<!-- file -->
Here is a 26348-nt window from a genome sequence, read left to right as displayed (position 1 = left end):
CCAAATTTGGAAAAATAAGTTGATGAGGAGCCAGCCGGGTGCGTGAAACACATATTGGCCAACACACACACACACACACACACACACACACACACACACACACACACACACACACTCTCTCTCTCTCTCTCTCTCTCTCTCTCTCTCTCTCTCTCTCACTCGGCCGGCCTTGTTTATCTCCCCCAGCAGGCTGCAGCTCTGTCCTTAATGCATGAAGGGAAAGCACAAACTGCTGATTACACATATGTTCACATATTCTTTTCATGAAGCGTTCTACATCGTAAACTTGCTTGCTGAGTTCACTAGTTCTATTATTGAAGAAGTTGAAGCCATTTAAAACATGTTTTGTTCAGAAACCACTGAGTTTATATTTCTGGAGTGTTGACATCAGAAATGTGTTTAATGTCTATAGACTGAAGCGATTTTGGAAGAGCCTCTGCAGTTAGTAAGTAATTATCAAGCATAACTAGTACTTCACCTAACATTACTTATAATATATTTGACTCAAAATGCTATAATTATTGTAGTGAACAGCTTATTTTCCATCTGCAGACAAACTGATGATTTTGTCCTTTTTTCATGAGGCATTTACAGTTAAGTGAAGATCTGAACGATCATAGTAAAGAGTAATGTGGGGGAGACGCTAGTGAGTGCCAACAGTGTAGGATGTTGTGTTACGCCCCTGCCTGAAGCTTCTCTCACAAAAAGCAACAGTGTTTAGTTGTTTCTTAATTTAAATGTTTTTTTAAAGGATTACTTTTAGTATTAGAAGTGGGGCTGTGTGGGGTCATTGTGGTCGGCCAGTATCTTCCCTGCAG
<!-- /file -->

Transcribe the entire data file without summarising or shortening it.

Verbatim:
Here is a 26348-nt window from a genome sequence, read left to right as displayed (position 1 = left end):
CCAAATTTGGAAAAATAAGTTGATGAGGAGCCAGCCGGGTGCGTGAAACACATATTGGCCAACACACACACACACACACACACACACACACACACACACACACACACACACACACTCTCTCTCTCTCTCTCTCTCTCTCTCTCTCTCTCTCTCTCTCACTCGGCCGGCCTTGTTTATCTCCCCCAGCAGGCTGCAGCTCTGTCCTTAATGCATGAAGGGAAAGCACAAACTGCTGATTACACATATGTTCACATATTCTTTTCATGAAGCGTTCTACATCGTAAACTTGCTTGCTGAGTTCACTAGTTCTATTATTGAAGAAGTTGAAGCCATTTAAAACATGTTTTGTTCAGAAACCACTGAGTTTATATTTCTGGAGTGTTGACATCAGAAATGTGTTTAATGTCTATAGACTGAAGCGATTTTGGAAGAGCCTCTGCAGTTAGTAAGTAATTATCAAGCATAACTAGTACTTCACCTAACATTACTTATAATATATTTGACTCAAAATGCTATAATTATTGTAGTGAACAGCTTATTTTCCATCTGCAGACAAACTGATGATTTTGTCCTTTTTTCATGAGGCATTTACAGTTAAGTGAAGATCTGAACGATCATAGTAAAGAGTAATGTGGGGGAGACGCTAGTGAGTGCCAACAGTGTAGGATGTTGTGTTACGCCCCTGCCTGAAGCTTCTCTCACAAAAAGCAACAGTGTTTAGTTGTTTCTTAATTTAAATGTTTTTTTAAAGGATTACTTTTAGTATTAGAAGTGGGGCTGTGTGGGGTCATTGTGGTCGGCCAGTATCTTCCCTGCAG